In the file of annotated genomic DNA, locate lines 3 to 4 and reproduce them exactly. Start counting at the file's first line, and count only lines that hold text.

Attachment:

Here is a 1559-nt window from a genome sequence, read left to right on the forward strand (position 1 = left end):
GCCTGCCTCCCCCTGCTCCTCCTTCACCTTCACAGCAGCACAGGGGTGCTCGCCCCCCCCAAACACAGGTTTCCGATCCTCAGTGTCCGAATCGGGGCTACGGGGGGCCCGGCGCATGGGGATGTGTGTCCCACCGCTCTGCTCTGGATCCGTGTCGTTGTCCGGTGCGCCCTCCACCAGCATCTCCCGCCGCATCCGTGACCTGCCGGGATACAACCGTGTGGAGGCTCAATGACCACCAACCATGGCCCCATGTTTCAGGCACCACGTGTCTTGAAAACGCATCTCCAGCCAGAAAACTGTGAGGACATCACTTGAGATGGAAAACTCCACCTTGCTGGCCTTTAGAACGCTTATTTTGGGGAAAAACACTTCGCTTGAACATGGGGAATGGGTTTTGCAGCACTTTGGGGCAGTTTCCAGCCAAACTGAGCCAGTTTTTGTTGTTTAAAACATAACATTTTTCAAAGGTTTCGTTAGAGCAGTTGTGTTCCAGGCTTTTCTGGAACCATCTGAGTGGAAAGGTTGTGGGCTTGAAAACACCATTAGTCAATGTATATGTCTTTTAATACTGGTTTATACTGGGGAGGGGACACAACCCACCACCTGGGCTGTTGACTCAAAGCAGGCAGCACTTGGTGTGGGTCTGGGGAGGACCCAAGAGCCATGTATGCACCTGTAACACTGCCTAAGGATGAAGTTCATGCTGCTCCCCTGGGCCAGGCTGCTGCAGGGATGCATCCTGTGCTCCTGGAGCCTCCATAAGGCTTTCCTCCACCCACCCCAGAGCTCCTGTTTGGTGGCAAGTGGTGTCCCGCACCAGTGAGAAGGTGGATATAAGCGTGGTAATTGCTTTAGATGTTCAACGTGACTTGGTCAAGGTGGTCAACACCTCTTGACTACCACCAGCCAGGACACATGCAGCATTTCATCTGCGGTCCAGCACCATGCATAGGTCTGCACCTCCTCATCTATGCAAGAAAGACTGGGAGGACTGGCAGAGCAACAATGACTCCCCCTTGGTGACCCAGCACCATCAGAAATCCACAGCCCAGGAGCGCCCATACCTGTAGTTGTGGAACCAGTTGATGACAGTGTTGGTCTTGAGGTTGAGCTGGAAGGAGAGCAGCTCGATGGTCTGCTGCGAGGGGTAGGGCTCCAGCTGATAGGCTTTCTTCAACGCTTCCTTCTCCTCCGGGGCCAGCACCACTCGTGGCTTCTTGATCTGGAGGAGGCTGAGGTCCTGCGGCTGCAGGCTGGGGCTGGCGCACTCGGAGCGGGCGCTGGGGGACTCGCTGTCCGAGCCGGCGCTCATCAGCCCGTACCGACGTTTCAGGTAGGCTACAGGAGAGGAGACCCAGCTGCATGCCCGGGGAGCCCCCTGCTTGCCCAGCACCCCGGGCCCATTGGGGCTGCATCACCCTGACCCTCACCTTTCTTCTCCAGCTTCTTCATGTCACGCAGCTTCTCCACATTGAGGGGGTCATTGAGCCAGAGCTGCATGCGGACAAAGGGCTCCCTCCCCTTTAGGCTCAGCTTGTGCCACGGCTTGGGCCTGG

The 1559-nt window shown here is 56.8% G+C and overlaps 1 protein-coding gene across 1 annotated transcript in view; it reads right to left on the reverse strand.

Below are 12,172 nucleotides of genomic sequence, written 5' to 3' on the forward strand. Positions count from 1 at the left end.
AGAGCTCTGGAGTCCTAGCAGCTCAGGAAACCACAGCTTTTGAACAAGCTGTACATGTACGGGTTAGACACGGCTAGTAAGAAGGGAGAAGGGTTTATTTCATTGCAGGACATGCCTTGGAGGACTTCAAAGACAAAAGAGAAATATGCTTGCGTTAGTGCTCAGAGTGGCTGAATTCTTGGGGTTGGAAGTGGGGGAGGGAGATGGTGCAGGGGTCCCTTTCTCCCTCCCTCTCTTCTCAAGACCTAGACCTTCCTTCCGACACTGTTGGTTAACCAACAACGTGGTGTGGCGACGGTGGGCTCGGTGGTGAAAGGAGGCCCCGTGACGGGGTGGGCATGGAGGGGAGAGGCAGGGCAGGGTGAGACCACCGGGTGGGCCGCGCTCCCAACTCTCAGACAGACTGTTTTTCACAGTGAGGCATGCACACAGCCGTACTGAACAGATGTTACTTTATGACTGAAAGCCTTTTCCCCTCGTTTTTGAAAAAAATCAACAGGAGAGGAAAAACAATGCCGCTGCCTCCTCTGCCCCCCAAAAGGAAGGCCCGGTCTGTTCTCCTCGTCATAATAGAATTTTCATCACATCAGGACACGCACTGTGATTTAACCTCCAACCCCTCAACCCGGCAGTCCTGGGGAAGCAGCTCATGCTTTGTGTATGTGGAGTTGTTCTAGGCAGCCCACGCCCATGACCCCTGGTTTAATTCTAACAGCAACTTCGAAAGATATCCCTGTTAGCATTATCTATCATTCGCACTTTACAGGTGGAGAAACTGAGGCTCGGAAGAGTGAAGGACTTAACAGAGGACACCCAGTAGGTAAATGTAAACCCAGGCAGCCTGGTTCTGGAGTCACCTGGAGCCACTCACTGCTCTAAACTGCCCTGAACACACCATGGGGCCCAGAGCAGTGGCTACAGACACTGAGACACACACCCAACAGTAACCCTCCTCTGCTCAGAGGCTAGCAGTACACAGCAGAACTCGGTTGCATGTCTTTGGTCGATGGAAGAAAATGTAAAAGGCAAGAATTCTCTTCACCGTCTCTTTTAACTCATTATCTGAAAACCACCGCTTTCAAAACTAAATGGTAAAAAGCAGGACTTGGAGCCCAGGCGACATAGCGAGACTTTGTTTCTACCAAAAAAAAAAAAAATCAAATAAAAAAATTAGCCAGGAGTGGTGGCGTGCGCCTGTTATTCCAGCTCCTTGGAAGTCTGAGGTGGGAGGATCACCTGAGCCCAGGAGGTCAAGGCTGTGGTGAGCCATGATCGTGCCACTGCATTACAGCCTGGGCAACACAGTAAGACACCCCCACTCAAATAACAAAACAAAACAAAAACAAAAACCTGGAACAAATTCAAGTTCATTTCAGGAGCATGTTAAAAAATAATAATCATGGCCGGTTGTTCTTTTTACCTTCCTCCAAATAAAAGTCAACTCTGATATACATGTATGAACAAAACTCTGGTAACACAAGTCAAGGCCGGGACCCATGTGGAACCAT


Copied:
The 1559-nt window shown here is 56.8% G+C and overlaps 1 protein-coding gene across 1 annotated transcript in view; it reads right to left on the reverse strand.

Below are 12,172 nucleotides of genomic sequence, written 5' to 3' on the forward strand. Positions count from 1 at the left end.